I recently wrote an article about the potential issues that producers may still have to face when it comes to cage-free production. While the article was based purely on what industry researchers presented at the U.S. Poultry & Egg Association (USPOULTRY) Live Production, Welfare & Biosecurity Seminar in Nashville, Tennessee, on September 17, I wanted to shed light on another conversation I recently had.

While interviewing multiple executives at an egg operation, we talked about the health of birds in conventional cages versus cage-free hens, and the challenges that can be associated with specialty products.

We discussed that producers put birds in cages for a reason, and that while science and advances in animal ag have given producers ways of managing cage-free housing. The scary question to think about is who and what management processes are taking place for specialty product facilities to capitalize on premium costs.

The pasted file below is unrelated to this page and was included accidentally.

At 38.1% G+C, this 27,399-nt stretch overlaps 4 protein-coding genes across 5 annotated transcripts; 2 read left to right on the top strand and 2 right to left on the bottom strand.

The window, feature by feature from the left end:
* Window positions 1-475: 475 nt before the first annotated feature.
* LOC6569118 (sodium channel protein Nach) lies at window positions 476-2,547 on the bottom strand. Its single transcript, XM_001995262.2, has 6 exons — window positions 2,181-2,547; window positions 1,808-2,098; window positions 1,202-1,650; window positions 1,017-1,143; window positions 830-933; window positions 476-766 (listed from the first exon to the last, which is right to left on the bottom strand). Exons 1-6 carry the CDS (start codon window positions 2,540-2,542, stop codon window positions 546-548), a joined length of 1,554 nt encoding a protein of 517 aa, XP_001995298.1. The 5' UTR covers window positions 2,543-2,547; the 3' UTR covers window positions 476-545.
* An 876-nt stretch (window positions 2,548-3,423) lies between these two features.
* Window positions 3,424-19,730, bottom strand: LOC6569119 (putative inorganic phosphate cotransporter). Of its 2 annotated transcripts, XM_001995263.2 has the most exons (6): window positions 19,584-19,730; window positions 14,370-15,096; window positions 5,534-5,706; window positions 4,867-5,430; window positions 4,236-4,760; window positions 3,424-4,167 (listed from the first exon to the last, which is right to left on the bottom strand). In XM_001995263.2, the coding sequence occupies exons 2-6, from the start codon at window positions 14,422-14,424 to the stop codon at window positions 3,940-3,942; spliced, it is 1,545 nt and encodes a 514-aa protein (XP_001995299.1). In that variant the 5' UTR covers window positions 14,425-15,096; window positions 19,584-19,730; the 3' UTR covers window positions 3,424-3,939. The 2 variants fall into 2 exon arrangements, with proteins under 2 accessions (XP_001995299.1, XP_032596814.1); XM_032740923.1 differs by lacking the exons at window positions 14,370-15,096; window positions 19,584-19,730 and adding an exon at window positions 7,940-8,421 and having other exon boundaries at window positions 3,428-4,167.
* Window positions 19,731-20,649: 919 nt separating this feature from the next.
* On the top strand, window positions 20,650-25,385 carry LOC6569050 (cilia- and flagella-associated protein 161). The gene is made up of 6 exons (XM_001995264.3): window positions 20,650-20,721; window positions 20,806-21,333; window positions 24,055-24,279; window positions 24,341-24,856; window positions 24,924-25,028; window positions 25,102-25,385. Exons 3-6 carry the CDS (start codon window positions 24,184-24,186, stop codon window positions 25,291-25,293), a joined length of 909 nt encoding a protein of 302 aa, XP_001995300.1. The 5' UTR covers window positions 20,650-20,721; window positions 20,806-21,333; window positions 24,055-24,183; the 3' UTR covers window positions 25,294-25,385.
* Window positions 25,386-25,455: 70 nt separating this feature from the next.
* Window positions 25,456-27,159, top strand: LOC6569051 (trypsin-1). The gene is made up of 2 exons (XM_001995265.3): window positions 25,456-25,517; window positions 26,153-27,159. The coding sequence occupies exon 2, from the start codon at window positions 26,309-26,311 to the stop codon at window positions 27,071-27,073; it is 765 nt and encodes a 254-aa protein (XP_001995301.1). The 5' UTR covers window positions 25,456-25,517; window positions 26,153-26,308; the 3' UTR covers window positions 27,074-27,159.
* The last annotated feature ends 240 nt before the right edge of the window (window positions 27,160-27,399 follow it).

Who’s making health decisions?

Honestly, it scares me a bit to think of who is making the decisions when a specialty product is being raised.

For instance, if a no antibiotics ever (NAE) flock gets sick, who decides on whether the flock gets treated and gives up the sales premium? It was brought to my attention that in some cases the marketing/sales teams weigh heavily on this decision despite their potential lack of poultry health knowledge.

I'm not here to tell anyone how to run their operation and I will be the first to admit that I have been pleasantly surprised with how well some producers manage their flocks for specialty products. However, I hope that veterinarians are making the decisions of when and how to treat flocks. Animal activists are going to hold everyone accountable, regardless of production style, for bird welfare. As an industry, we must make sure we are not letting marketing claims interfere with proper stewardship of the animals in our care.

Without naming names, I'd like to compliment the executives I visited with that day. Their views were much like mine in that animal welfare and being held accountable is far more important than generating a premium on one specialty flock.